Prolific entrepreneur Richard Branson is known as a daredevil both in business and extreme sports. He’s not afraid to dive into new business ventures. His name is synonymous with risk-taking. So if there’s one person in this world that can teach you how to manage projects, then that would be Virgin’s adventure-driven owner.
In a couple of Q&A articles in Entrepreneur, Branson revealed some of his tested techniques on how to effectively delegate leadership roles to all his businesses, and how to find time to communicate with all the companies within the Virgin Group.
Art of delegation
According to Branson, having a “terrific” group of managers is the key to achieving a solid company despite its diversity. His trick, it appears, is in the art of letting go. Delegate some of the work to your staff and let them take full responsibility with their jobs right at the beginning of the business or project.
Branson added that this may seem counterintuitive for the majority of other entrepreneurs who are in the middle of launching a business. As a leader, you should be able to give employees enough space to lead and grow in their current jobs and encourage them to be flexible within their responsibilities. Through this process, they will gain more confidence to take each of their roles to the next level and contribute more ideas to the company.
“When employees tell you about their good ideas for the business, don't limit your response to asking questions, taking notes and following up. If you can, ask those people to lead their projects and take responsibility for them. From those experiences, they will then have built the confidence to take on more and you can take a further step back,” Branson said.
By the time your business expands, you already know which person you can depend to lead a certain project with the minimum direct supervision from you.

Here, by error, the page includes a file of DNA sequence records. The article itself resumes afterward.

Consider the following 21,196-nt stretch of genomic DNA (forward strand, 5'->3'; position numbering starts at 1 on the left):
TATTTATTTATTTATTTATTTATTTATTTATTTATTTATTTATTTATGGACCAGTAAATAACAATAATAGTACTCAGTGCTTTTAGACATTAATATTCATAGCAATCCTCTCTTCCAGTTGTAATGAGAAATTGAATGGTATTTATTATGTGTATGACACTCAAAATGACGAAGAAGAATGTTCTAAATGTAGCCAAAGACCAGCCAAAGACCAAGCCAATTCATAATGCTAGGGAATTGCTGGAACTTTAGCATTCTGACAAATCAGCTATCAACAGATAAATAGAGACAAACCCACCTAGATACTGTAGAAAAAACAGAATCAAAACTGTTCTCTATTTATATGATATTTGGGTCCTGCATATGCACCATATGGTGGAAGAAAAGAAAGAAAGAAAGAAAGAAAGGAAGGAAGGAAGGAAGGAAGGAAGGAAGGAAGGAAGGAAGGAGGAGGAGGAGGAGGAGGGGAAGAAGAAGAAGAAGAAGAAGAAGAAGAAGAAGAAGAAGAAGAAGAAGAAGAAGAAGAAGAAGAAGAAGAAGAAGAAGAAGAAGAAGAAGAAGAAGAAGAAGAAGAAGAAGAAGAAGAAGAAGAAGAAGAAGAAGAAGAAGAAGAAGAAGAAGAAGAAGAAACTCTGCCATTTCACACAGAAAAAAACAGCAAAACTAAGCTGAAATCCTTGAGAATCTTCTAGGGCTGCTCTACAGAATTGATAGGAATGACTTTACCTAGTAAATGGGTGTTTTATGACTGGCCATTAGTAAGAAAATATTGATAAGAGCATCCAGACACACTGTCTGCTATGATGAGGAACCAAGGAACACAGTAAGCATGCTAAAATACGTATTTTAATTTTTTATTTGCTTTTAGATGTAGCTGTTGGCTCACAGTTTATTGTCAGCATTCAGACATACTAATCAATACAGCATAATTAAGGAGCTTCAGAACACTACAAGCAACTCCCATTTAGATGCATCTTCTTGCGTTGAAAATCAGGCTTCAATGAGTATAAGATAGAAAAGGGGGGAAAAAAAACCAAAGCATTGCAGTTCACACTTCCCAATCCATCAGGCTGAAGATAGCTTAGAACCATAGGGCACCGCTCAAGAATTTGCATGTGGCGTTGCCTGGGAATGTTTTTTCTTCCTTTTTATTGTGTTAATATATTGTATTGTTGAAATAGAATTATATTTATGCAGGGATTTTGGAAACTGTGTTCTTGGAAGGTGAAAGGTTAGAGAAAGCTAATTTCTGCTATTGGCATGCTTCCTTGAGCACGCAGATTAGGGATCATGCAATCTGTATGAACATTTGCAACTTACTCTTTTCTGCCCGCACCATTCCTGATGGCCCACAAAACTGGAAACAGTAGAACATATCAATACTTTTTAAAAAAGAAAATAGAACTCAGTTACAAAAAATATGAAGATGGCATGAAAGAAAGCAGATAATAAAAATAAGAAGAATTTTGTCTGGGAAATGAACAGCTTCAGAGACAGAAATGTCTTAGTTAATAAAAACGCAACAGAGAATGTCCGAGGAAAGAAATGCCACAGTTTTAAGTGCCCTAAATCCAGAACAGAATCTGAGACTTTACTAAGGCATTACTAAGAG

Art of communication
With Virgin’s culture of delegation, it is really interesting to find out how Branson is able to still find the time in communicating with all his team leaders across his diversified business empire. Plus, don’t forget all his readers at Entrepreneur asking him questions everyday via email.
As an entrepreneur who receives as many as 300 to 400 emails a day, Branson admitted that managing time to read all messages is an issue. However, Branson believes that ignoring an email is rude for any entrepreneur.
“I'm aware some senior executives simply delete all emails from people they don't know personally, arguing that most of the messages just create distraction. To them, it is not worth the effort of weeding through the emails to find those that contain useful information. But I find this approach impolite and bad for business.”
In order to respond to as many messages as he could, Branson scans the list of emails and dictates replies to his assistants, or sometimes delegates some of them to his colleagues. Of course, he also writes some of the responses himself.
By being proactive in dealing with his emails, Branson keeps himself abreast with all the updates and issues within his company.
And when it comes to mobile devices like smartphones, Branson says, “Do not let it manage you.” During meetings, don’t check your emails to avoid getting distracted. Instead, read your emails in bursts, which means delegating an hour or so for the task.
Delegation is also vital in terms of communication within your project. Branson detaches himself from each of his team, making sure that they can work for themselves. By doing this, you will find the time to see the overall picture of the whole group and make good decisions in the process.
“You can build good communications into your company's DNA by ensuring that discussions are built on openness, clear language, and a willingness to listen to everyone who has something to say, from the person at reception to your top manager. Make sure that people's curiosity is encouraged. If they have made a good suggestion and have seen results in the past, your employees will ask questions and be persistent, which will help them to solve problems they encounter,” said Branson.
Rules for good business
Managing a project involves a lot of dedication and passion. But you can’t do everything by yourself. You need to find and hire the best people that you can trust to help you run your project. They may not always do the things that you normally would do, but let them take responsibility for all their actions.
Branson believes that it “is the only way to instill a true sense of responsibility; it will prompt your senior management team to run the business as though they own it themselves.”
To wrap it up, I leave you with these five rules from Branson in building a good business, which are also applicable in project management:
1 If you don’t enjoy it, don’t do it. You must love what you do. <= Tweet this.
2 Be innovative: Create something different that will stand out. <= Tweet this.
3 Your employees are your best asset. Happy employees make for happy customers. <= Tweet this.
4 Lead by listening: Get feedback from your staff and customers on a regular basis. <= Tweet this.
5 Be visible: Market the company and its offers by putting yourself or a senior person in front of the cameras. <= Tweet this.